Region (pop., 2003 est.: 9,108,645), northern Italy. Bounded on the north by Switzerland, it contains many Alpine peaks as well as the fertile valley of the Po River. Its capital is Milan. Inhabited by Celtic peoples from the 5th century BC, it was conquered by Rome after the Second Punic War and became part of Cisalpine Gaul. In AD 568–774 it was the centre of the kingdom of the Lombards. During the Middle Ages several of its towns became self-governing municipalities; they formed the Lombard League in the 12th century and won autonomy by defeating Frederick I Barbarossa in 1176. The area was later ruled by Spain (1535–1713), Austria (1713–96), and France (1796–1814). In 1859 Lombardy joined the newly unified Italy. Italy's most populous region, it is a thriving commercial area centred on Milan.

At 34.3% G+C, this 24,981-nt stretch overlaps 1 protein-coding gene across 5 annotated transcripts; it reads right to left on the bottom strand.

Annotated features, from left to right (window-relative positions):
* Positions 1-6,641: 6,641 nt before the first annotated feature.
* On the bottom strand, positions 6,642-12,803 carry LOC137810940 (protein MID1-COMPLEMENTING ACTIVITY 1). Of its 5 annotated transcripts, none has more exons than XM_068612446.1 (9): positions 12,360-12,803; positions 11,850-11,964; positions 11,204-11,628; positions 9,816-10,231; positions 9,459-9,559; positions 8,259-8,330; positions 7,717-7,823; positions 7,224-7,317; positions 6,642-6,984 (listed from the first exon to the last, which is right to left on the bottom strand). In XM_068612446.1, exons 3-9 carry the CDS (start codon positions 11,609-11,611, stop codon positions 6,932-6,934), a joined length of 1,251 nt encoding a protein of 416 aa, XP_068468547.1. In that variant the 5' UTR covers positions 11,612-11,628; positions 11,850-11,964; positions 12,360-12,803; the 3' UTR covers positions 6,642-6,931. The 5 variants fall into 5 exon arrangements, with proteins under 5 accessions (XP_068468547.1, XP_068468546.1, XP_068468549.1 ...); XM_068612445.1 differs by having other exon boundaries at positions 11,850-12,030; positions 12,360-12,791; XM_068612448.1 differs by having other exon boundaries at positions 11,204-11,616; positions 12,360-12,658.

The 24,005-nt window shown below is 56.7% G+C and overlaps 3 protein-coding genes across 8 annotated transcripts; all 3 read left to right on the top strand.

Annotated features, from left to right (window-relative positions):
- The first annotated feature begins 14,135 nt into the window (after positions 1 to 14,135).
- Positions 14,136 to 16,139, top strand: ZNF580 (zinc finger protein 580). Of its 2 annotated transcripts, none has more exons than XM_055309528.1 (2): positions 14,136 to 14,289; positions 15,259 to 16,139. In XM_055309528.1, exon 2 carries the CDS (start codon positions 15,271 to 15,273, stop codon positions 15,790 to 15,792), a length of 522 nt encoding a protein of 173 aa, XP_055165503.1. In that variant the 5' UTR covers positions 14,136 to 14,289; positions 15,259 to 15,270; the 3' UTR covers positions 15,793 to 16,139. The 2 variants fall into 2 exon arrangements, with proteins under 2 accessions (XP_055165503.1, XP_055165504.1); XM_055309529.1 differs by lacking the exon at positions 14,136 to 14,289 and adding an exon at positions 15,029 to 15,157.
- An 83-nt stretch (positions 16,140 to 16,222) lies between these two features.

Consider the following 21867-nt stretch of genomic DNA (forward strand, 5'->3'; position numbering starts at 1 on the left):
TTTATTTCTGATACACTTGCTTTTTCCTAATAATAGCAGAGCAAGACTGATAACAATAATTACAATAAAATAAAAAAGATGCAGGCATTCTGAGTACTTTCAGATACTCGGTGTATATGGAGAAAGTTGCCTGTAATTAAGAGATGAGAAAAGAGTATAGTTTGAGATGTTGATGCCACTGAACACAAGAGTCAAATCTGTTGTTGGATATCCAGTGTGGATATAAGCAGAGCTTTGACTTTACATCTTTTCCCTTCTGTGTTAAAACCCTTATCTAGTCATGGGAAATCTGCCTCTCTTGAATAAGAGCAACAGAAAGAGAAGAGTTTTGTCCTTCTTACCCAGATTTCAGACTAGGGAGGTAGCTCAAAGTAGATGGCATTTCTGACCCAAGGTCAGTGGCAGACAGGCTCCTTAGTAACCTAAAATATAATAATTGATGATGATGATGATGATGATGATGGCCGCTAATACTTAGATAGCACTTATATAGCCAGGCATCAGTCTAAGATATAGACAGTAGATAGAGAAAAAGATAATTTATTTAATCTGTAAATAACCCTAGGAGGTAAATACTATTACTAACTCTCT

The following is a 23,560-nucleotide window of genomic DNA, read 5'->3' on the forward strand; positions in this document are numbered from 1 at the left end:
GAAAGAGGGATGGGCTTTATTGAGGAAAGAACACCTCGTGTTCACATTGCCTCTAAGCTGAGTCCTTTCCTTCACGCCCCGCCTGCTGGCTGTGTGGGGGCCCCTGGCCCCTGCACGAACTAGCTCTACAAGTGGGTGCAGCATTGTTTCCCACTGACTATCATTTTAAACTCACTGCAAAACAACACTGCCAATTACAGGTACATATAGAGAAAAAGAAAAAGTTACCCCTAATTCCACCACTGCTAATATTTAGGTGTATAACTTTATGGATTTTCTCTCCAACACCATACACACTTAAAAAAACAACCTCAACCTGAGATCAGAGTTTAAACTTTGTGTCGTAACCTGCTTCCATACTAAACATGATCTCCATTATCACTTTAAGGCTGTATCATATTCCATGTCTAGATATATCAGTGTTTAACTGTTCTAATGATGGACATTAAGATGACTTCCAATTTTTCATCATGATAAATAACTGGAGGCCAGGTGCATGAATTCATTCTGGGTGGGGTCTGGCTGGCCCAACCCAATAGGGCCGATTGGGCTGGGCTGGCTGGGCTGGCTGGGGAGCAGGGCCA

This entry comes from Encyclopædia Britannica Concise.
For the full entry on Lombardy, visit Britannica.com.

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